I pointed the fact about minocycline to all doctors I saw but was completely ignored, told that it's just placebo, or that I shouldn't take it. I can't take minocycline anymore anyway because neuro side effects.

    I got only small dose of prednison (2,5mg once a day) from my immunologist which I'm supposed to take with mino but I have to take it without it and it seems that it improves joint pain already after two days. Problem is I think it makes worse my muscle pain (fibromyalgia) and I have supressed immune system already with low leukocytes already so I'm afraid it will re-activate all chronic infections.

    Maybe it's all from some kind of uknown infection but my current goal is to get Rituximab which could put ME and arthritis into remission together.
     
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  4. Old Bones

    Old Bones Senior Member

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    Hi @Vojta ,

    Reading your posts reminds me of one of the most stressful times in my life, at least from a medical perspective -- wondering how much damage might be occurring while waiting to get the tests I required for a proper diagnosis.
    So, I totally understand your considering an official complaint, or lawsuit. Here in Canada, patients really need a strong advocate in order to be referred to specialists -- something I fortunately have. Your challenge is to find the same, and not knowing the health care system in the Czech Republic, I don't know what to suggest.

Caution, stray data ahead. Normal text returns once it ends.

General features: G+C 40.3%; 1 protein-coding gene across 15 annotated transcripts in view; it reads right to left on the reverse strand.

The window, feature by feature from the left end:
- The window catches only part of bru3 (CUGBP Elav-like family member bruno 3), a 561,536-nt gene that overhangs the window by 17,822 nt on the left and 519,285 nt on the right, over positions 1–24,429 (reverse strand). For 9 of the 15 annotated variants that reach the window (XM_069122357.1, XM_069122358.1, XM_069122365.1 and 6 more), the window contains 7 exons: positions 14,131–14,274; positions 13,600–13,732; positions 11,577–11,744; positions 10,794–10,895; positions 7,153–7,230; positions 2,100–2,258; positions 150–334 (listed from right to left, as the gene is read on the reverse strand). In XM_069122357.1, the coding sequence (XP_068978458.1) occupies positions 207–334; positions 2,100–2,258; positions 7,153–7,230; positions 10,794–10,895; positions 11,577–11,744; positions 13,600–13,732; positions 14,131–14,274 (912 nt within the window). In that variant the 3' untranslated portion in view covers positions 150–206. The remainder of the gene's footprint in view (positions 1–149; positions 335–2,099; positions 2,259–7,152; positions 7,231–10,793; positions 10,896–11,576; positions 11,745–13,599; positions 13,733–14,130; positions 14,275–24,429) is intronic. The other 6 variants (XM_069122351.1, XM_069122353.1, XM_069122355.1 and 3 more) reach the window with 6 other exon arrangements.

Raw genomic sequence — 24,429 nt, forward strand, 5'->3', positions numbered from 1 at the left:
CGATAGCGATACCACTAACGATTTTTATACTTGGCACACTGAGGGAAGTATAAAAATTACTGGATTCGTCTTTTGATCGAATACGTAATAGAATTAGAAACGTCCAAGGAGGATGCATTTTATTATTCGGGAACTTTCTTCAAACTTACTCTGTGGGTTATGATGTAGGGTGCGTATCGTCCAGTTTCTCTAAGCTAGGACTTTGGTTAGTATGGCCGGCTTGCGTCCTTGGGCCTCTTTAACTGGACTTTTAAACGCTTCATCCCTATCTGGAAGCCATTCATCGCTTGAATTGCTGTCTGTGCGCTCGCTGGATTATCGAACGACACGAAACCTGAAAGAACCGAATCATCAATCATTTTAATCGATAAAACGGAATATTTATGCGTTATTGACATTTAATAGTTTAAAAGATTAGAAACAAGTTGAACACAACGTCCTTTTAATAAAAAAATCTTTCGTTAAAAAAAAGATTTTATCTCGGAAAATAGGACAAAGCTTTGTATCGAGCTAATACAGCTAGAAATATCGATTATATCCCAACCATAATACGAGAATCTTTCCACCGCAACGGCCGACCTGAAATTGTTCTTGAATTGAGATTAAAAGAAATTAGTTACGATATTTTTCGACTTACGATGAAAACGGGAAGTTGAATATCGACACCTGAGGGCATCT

The x-rays I had (twice, actually) would certainly not be called a "light version". Instead, they were full-body scans done at a hospital -- x-rays of every part of my body. They showed widespread osteoarthritis, and mild rheumatoid arthritis damage in only a few joints. Although they provided an excellent "baseline", over the years I've received enough radiation to wonder if cancer is in my future. So, there are pros and cons to every medical decision, it seems. I also have osteoporosis -- common among ME patients, I believe.